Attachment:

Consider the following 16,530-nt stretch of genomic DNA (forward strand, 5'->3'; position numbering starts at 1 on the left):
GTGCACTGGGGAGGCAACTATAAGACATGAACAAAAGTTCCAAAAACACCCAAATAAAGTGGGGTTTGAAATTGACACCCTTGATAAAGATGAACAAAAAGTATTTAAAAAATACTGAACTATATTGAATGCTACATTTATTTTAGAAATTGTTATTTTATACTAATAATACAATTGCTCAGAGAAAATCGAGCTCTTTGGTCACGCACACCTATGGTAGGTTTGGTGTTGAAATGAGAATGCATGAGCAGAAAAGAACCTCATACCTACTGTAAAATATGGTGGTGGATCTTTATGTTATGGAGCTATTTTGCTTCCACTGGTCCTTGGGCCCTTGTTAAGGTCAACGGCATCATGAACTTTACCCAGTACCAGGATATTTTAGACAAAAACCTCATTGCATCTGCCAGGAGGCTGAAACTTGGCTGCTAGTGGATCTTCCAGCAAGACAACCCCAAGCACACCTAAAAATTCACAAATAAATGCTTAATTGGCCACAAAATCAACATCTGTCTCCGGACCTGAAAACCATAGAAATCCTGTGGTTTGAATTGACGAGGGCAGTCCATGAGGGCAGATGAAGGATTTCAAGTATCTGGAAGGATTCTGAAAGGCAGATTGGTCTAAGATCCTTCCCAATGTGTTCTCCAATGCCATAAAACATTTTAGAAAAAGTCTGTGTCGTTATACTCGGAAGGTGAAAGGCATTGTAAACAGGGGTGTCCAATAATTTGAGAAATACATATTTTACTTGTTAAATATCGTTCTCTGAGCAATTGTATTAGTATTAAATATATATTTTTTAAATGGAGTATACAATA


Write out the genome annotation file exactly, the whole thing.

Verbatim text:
Consider the following 16,530-nt stretch of genomic DNA (forward strand, 5'->3'; position numbering starts at 1 on the left):
GTGCACTGGGGAGGCAACTATAAGACATGAACAAAAGTTCCAAAAACACCCAAATAAAGTGGGGTTTGAAATTGACACCCTTGATAAAGATGAACAAAAAGTATTTAAAAAATACTGAACTATATTGAATGCTACATTTATTTTAGAAATTGTTATTTTATACTAATAATACAATTGCTCAGAGAAAATCGAGCTCTTTGGTCACGCACACCTATGGTAGGTTTGGTGTTGAAATGAGAATGCATGAGCAGAAAAGAACCTCATACCTACTGTAAAATATGGTGGTGGATCTTTATGTTATGGAGCTATTTTGCTTCCACTGGTCCTTGGGCCCTTGTTAAGGTCAACGGCATCATGAACTTTACCCAGTACCAGGATATTTTAGACAAAAACCTCATTGCATCTGCCAGGAGGCTGAAACTTGGCTGCTAGTGGATCTTCCAGCAAGACAACCCCAAGCACACCTAAAAATTCACAAATAAATGCTTAATTGGCCACAAAATCAACATCTGTCTCCGGACCTGAAAACCATAGAAATCCTGTGGTTTGAATTGACGAGGGCAGTCCATGAGGGCAGATGAAGGATTTCAAGTATCTGGAAGGATTCTGAAAGGCAGATTGGTCTAAGATCCTTCCCAATGTGTTCTCCAATGCCATAAAACATTTTAGAAAAAGTCTGTGTCGTTATACTCGGAAGGTGAAAGGCATTGTAAACAGGGGTGTCCAATAATTTGAGAAATACATATTTTACTTGTTAAATATCGTTCTCTGAGCAATTGTATTAGTATTAAATATATATTTTTTAAATGGAGTATACAATA